Historians and Archaeologists studied our past by looking at artifacts. The broken pieces dug up from the soil were linked together to form the story of our ancestors. Imagine it’s 3012 and someone discovers a few unidentified objects that once was part of human’s life. What would they be? Artist Christopher Locke created modern fossils of “actual archaic technology that was once cutting-edge”. The creations include Nintendo controllers, Gameboy, floppy disk, cassette tape, all the icons of the 90s. A special Latin name was given to each of them, for example, floppy disk is called Repondicium antiquipotacium.
Images from Christopher Locke
It’s always funny to look back at the past technology or old creations, seeing from them the evolution of humankind and the mood of that era. Back to 2012, these technological objects that we call them fossils are in fact not that distant from us. But now time is moving so fast that we don’t wait for one or two decades to call our past “past”. Technology progression makes things obsolete within a year. For this reason, we have to start collect items even those objects are contemporaries. German artist Hans-Peter Feldmann collected handbags of six women and showed the contents inside these bag in his first solo presentation held in Serpentine Gallery. Mobile phones, receipts, make up products, money were laid out in traditional museum vitrines. The contents are not surprising, but they are snapshots of the lifestyle of woman at this moment.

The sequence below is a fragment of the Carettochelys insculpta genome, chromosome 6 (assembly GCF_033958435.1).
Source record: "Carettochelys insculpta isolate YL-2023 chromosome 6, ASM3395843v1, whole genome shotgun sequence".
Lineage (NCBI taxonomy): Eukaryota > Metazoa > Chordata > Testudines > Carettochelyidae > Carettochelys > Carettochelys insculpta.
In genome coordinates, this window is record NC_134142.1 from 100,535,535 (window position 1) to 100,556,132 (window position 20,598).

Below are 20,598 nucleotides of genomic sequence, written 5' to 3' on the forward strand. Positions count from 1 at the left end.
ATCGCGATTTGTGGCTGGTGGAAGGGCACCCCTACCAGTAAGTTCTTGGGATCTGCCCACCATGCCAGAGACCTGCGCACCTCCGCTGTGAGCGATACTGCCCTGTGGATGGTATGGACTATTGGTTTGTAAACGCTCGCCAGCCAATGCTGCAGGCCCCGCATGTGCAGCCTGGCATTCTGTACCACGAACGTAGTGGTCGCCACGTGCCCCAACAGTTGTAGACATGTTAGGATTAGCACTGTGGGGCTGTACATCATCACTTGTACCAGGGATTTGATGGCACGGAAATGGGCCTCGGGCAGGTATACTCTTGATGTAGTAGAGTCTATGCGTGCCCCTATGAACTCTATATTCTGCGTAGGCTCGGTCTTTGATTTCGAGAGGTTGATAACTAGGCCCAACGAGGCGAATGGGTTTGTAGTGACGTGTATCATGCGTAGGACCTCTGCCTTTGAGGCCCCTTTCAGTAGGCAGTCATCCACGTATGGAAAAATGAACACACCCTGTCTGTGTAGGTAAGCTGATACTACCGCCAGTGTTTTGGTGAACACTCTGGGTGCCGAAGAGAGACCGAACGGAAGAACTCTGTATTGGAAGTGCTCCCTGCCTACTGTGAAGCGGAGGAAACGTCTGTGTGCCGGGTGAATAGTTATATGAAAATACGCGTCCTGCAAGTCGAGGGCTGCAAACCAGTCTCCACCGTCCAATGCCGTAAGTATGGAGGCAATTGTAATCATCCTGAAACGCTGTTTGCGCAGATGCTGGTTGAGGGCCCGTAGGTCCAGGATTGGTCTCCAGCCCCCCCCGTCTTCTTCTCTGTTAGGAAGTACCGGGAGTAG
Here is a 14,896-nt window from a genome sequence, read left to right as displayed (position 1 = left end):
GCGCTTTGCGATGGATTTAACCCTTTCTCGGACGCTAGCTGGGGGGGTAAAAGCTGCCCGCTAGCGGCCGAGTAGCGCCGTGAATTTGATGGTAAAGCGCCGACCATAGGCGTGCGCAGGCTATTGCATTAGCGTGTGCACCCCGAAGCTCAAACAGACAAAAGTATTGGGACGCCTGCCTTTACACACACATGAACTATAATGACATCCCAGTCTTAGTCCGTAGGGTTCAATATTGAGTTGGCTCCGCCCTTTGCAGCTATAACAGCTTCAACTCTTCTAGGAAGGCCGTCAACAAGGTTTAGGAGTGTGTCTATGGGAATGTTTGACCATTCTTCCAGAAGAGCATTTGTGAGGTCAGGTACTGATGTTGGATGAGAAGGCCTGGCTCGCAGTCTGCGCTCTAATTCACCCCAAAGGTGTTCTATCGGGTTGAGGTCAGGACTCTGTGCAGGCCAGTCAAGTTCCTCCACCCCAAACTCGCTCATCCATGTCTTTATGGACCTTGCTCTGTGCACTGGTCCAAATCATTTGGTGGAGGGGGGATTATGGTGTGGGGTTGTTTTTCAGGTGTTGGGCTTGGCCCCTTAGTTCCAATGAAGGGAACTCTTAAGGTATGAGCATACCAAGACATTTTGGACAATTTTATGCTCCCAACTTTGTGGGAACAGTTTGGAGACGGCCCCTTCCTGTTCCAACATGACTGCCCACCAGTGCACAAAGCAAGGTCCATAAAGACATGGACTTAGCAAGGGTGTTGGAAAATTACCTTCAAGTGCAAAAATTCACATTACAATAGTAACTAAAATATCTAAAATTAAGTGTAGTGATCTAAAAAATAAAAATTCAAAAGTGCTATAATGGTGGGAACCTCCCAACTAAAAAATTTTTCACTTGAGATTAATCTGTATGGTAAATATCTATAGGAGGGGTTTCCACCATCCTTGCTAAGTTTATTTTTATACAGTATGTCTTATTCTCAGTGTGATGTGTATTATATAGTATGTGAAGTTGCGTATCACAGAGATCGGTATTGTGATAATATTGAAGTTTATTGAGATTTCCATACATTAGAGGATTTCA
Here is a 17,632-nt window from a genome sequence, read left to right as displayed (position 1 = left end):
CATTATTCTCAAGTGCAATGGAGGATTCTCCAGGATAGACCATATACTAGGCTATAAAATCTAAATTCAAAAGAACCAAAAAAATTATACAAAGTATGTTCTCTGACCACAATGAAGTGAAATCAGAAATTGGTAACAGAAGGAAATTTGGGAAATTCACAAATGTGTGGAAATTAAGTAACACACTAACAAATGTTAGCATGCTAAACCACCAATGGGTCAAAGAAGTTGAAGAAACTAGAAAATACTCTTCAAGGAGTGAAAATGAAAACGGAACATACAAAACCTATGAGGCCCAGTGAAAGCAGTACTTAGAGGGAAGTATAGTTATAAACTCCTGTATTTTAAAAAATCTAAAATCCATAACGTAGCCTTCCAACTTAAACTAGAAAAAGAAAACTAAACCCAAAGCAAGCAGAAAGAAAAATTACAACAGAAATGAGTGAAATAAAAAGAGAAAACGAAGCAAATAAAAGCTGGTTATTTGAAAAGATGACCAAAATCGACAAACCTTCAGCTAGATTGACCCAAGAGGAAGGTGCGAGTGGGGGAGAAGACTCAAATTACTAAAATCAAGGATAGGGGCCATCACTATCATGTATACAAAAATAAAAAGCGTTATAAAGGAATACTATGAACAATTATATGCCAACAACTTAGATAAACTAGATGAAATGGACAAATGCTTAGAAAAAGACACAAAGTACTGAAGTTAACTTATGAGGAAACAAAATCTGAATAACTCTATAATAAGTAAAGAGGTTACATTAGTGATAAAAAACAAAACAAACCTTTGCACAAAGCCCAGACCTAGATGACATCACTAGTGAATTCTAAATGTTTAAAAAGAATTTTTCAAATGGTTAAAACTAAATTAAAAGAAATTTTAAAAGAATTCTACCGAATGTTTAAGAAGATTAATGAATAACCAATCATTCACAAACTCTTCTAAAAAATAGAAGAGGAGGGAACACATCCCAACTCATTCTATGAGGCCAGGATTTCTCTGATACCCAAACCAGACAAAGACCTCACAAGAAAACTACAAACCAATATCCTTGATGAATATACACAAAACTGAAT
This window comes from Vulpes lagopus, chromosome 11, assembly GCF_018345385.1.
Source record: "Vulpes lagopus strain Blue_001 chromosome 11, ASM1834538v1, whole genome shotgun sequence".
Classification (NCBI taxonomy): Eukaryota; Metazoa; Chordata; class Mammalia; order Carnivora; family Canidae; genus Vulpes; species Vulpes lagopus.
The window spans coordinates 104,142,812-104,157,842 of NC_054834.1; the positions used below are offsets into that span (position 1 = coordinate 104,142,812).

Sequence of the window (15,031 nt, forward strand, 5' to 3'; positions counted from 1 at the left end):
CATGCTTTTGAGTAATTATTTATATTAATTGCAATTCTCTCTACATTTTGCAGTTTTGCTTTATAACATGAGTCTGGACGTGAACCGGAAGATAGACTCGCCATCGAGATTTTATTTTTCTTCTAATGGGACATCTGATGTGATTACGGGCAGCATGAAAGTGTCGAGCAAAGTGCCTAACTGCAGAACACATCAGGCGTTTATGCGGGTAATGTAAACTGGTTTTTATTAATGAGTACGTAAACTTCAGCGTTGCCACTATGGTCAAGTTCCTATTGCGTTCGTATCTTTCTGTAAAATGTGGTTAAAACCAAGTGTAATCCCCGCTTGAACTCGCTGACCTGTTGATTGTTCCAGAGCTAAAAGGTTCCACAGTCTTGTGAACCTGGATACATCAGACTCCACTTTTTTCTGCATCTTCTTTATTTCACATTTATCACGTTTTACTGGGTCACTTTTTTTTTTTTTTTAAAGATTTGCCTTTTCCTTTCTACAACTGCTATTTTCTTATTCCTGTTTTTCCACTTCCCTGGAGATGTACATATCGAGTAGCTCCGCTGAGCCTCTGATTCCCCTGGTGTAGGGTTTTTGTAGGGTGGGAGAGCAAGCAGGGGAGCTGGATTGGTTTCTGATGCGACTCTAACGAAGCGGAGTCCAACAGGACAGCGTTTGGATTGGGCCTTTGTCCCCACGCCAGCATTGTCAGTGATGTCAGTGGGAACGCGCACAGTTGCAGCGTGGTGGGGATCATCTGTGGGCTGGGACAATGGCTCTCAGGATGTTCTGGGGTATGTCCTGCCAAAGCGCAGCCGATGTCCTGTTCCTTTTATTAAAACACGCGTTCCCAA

Another artist, Song Dong from China, showed 10,000 everyday objects collected by his mother in his Barbican exhibition Waste Not. These objects were collected based on a Chinese traditional mentality of wu jin qi yong (waste not). Items displayed range from small objects like bottle caps and toothpaste tubes to large objects like furniture and even a section of his home. The exhibition shows the artist’s family bond, and tells us intimately their family life.
We are likely to see more and more people capture the mood of our time through different means. It’s not about photographing and making a digital copy of the objects, but archiving the real artifacts for recording our “history” and passing it to the next generation.